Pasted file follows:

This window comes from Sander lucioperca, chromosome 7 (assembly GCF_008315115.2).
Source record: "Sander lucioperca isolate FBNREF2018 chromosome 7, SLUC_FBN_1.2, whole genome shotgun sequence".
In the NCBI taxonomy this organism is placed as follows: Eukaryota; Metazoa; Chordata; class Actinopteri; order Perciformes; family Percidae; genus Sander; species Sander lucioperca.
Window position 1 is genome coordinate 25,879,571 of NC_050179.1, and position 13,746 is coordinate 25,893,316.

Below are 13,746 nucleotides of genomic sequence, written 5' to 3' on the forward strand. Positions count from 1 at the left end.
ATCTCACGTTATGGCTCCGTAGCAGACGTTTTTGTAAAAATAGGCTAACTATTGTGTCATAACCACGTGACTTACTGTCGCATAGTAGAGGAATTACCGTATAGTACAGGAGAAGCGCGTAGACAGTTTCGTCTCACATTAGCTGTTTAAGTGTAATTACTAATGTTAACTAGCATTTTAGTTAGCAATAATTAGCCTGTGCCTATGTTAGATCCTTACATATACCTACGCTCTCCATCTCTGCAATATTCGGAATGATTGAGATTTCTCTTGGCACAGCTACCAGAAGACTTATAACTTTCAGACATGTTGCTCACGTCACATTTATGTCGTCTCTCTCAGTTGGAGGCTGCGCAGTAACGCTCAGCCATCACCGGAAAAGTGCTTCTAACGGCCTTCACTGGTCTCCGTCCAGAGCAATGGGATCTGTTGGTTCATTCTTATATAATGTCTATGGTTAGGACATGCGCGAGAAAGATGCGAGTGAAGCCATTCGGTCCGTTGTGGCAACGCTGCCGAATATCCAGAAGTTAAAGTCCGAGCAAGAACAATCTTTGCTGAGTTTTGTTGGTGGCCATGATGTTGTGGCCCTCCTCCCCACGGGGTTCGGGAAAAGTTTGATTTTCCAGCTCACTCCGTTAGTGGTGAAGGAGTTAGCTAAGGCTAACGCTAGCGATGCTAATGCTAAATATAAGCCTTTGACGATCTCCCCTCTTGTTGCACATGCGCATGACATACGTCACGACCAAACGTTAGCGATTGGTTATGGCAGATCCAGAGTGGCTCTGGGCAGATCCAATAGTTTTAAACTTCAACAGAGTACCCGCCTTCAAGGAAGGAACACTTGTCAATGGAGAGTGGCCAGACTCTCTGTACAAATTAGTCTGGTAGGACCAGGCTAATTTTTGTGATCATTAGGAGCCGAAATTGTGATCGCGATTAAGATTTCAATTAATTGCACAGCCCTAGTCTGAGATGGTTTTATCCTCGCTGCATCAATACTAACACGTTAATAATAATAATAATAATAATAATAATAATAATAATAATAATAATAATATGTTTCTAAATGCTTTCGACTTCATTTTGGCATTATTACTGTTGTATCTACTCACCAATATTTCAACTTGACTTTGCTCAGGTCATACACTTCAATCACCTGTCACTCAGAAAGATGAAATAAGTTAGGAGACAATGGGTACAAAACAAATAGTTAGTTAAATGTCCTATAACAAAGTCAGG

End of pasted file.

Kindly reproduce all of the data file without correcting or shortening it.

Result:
This window comes from Sander lucioperca, chromosome 7 (assembly GCF_008315115.2).
Source record: "Sander lucioperca isolate FBNREF2018 chromosome 7, SLUC_FBN_1.2, whole genome shotgun sequence".
In the NCBI taxonomy this organism is placed as follows: Eukaryota; Metazoa; Chordata; class Actinopteri; order Perciformes; family Percidae; genus Sander; species Sander lucioperca.
Window position 1 is genome coordinate 25,879,571 of NC_050179.1, and position 13,746 is coordinate 25,893,316.

Below are 13,746 nucleotides of genomic sequence, written 5' to 3' on the forward strand. Positions count from 1 at the left end.
ATCTCACGTTATGGCTCCGTAGCAGACGTTTTTGTAAAAATAGGCTAACTATTGTGTCATAACCACGTGACTTACTGTCGCATAGTAGAGGAATTACCGTATAGTACAGGAGAAGCGCGTAGACAGTTTCGTCTCACATTAGCTGTTTAAGTGTAATTACTAATGTTAACTAGCATTTTAGTTAGCAATAATTAGCCTGTGCCTATGTTAGATCCTTACATATACCTACGCTCTCCATCTCTGCAATATTCGGAATGATTGAGATTTCTCTTGGCACAGCTACCAGAAGACTTATAACTTTCAGACATGTTGCTCACGTCACATTTATGTCGTCTCTCTCAGTTGGAGGCTGCGCAGTAACGCTCAGCCATCACCGGAAAAGTGCTTCTAACGGCCTTCACTGGTCTCCGTCCAGAGCAATGGGATCTGTTGGTTCATTCTTATATAATGTCTATGGTTAGGACATGCGCGAGAAAGATGCGAGTGAAGCCATTCGGTCCGTTGTGGCAACGCTGCCGAATATCCAGAAGTTAAAGTCCGAGCAAGAACAATCTTTGCTGAGTTTTGTTGGTGGCCATGATGTTGTGGCCCTCCTCCCCACGGGGTTCGGGAAAAGTTTGATTTTCCAGCTCACTCCGTTAGTGGTGAAGGAGTTAGCTAAGGCTAACGCTAGCGATGCTAATGCTAAATATAAGCCTTTGACGATCTCCCCTCTTGTTGCACATGCGCATGACATACGTCACGACCAAACGTTAGCGATTGGTTATGGCAGATCCAGAGTGGCTCTGGGCAGATCCAATAGTTTTAAACTTCAACAGAGTACCCGCCTTCAAGGAAGGAACACTTGTCAATGGAGAGTGGCCAGACTCTCTGTACAAATTAGTCTGGTAGGACCAGGCTAATTTTTGTGATCATTAGGAGCCGAAATTGTGATCGCGATTAAGATTTCAATTAATTGCACAGCCCTAGTCTGAGATGGTTTTATCCTCGCTGCATCAATACTAACACGTTAATAATAATAATAATAATAATAATAATAATAATAATAATAATAATAATATGTTTCTAAATGCTTTCGACTTCATTTTGGCATTATTACTGTTGTATCTACTCACCAATATTTCAACTTGACTTTGCTCAGGTCATACACTTCAATCACCTGTCACTCAGAAAGATGAAATAAGTTAGGAGACAATGGGTACAAAACAAATAGTTAGTTAAATGTCCTATAACAAAGTCAGG